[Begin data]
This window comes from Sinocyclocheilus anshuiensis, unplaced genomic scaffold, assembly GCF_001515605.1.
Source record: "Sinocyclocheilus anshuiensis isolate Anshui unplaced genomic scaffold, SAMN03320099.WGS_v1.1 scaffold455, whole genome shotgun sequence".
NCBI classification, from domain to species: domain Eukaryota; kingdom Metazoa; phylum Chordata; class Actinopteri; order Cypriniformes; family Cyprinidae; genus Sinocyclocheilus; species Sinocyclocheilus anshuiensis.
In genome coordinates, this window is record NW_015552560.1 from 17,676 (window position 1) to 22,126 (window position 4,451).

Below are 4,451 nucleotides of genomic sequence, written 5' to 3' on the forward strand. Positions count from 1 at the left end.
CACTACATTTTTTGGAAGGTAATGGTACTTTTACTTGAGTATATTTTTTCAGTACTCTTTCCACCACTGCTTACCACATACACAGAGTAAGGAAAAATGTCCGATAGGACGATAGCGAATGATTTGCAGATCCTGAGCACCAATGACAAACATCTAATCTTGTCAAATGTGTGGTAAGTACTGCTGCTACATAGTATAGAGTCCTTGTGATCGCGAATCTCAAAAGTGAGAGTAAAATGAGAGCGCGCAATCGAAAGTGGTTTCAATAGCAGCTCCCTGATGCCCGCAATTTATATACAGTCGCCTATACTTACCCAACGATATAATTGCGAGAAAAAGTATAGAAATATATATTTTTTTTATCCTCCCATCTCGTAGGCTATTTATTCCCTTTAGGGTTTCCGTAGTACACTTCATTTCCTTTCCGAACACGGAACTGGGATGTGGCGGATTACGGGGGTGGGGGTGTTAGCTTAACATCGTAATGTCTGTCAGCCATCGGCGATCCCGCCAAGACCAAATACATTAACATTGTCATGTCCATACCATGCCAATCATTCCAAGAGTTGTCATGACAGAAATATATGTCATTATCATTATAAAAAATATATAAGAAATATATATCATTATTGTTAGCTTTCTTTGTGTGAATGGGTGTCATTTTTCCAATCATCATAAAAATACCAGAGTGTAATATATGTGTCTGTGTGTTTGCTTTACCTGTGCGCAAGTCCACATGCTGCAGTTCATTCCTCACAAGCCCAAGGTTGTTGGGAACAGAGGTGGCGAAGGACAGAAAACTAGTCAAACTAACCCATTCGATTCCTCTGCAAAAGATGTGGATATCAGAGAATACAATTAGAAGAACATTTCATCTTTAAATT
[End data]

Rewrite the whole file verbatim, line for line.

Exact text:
This window comes from Sinocyclocheilus anshuiensis, unplaced genomic scaffold, assembly GCF_001515605.1.
Source record: "Sinocyclocheilus anshuiensis isolate Anshui unplaced genomic scaffold, SAMN03320099.WGS_v1.1 scaffold455, whole genome shotgun sequence".
NCBI classification, from domain to species: domain Eukaryota; kingdom Metazoa; phylum Chordata; class Actinopteri; order Cypriniformes; family Cyprinidae; genus Sinocyclocheilus; species Sinocyclocheilus anshuiensis.
In genome coordinates, this window is record NW_015552560.1 from 17,676 (window position 1) to 22,126 (window position 4,451).

Below are 4,451 nucleotides of genomic sequence, written 5' to 3' on the forward strand. Positions count from 1 at the left end.
CACTACATTTTTTGGAAGGTAATGGTACTTTTACTTGAGTATATTTTTTCAGTACTCTTTCCACCACTGCTTACCACATACACAGAGTAAGGAAAAATGTCCGATAGGACGATAGCGAATGATTTGCAGATCCTGAGCACCAATGACAAACATCTAATCTTGTCAAATGTGTGGTAAGTACTGCTGCTACATAGTATAGAGTCCTTGTGATCGCGAATCTCAAAAGTGAGAGTAAAATGAGAGCGCGCAATCGAAAGTGGTTTCAATAGCAGCTCCCTGATGCCCGCAATTTATATACAGTCGCCTATACTTACCCAACGATATAATTGCGAGAAAAAGTATAGAAATATATATTTTTTTTATCCTCCCATCTCGTAGGCTATTTATTCCCTTTAGGGTTTCCGTAGTACACTTCATTTCCTTTCCGAACACGGAACTGGGATGTGGCGGATTACGGGGGTGGGGGTGTTAGCTTAACATCGTAATGTCTGTCAGCCATCGGCGATCCCGCCAAGACCAAATACATTAACATTGTCATGTCCATACCATGCCAATCATTCCAAGAGTTGTCATGACAGAAATATATGTCATTATCATTATAAAAAATATATAAGAAATATATATCATTATTGTTAGCTTTCTTTGTGTGAATGGGTGTCATTTTTCCAATCATCATAAAAATACCAGAGTGTAATATATGTGTCTGTGTGTTTGCTTTACCTGTGCGCAAGTCCACATGCTGCAGTTCATTCCTCACAAGCCCAAGGTTGTTGGGAACAGAGGTGGCGAAGGACAGAAAACTAGTCAAACTAACCCATTCGATTCCTCTGCAAAAGATGTGGATATCAGAGAATACAATTAGAAGAACATTTCATCTTTAAATT